The historic Motherlode Lodge in Hatcher Pass was engulfed in flames Friday evening, and firefighters were letting the building burn because it was outside any fire service area. The Motherlode is "probably a total loss," said Norm McDonald, fire management officer for the Alaska Division of Forestry in Palmer. Two forestry engines responded, but only to make sure no surrounding areas burned. There's still enough snow in the area that fire spreading to nearby grass or trees wasn't an issue, McDonald said. Forestry crews were concentrating on traffic control Friday night as they watched flames consume the beloved local institution, home to events like weekly jazz nights and weddings. "There's a lot of memories in that place," he said. Read more: Motherlode Lodge in Hatcher Pass burns
Marc Lester


With just days left in the 2015 session of the Alaska Legislature, lawmakers are busy discussing and voting on dozens of bills. Four legislators from the Alaska House of Representatives explain bills that they’ve sponsored.
Tara Young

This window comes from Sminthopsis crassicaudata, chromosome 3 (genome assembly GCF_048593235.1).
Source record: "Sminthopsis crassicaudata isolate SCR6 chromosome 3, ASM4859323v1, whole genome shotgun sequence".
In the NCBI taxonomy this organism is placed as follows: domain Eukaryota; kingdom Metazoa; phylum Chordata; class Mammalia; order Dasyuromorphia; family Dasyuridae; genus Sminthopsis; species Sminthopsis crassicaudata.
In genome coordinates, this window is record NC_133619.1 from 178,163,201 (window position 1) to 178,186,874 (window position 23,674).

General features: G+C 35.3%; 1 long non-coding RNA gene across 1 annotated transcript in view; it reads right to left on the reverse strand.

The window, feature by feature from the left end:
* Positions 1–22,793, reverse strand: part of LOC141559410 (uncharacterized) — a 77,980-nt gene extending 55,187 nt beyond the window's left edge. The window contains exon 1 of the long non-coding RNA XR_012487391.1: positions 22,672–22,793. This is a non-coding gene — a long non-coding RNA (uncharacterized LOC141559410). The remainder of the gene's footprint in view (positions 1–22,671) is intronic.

The 30th Arctic Man Ski and Sno-Go Classic was called off Saturday after a second day of poor conditions forced organizers to nix the annual race in the Hoodoo Mountains.The event, which began Friday, combines skiing (or snowboarding) with snowmachine racing over a 5.5-mile course. The race starts with a skier or snowboarder racing downhill to link up with a tow rope attached to a snowmachine, which then tows the racer to the top of a second hill. From there the racer skis to a finish line at the bottom.According to founder Howard Thies, Arctic Man campgrounds in the Hoodoo Mountains at Summit Lake becomes the third-largest city in Alaska overnight. The event has grown in the past 30 years from 100 attendees to approximately 15,000. The grounds are overrun by RVs, snowmachines, and bonfires. Arctic Man artist Sandy Jamieson likens sno-going adrenaline junkies to the motorcycle crowd: "The people are pretty rough looking, and a lot of them are working people that this is their thing. "But there's no one here who wouldn't stop to help anyone else."Read more: Arctic Man canceled due to stormWatch this video on YouTube, and be sure to subscribe to our YouTube channel for more great videos. Contact Tara Young at tara(at)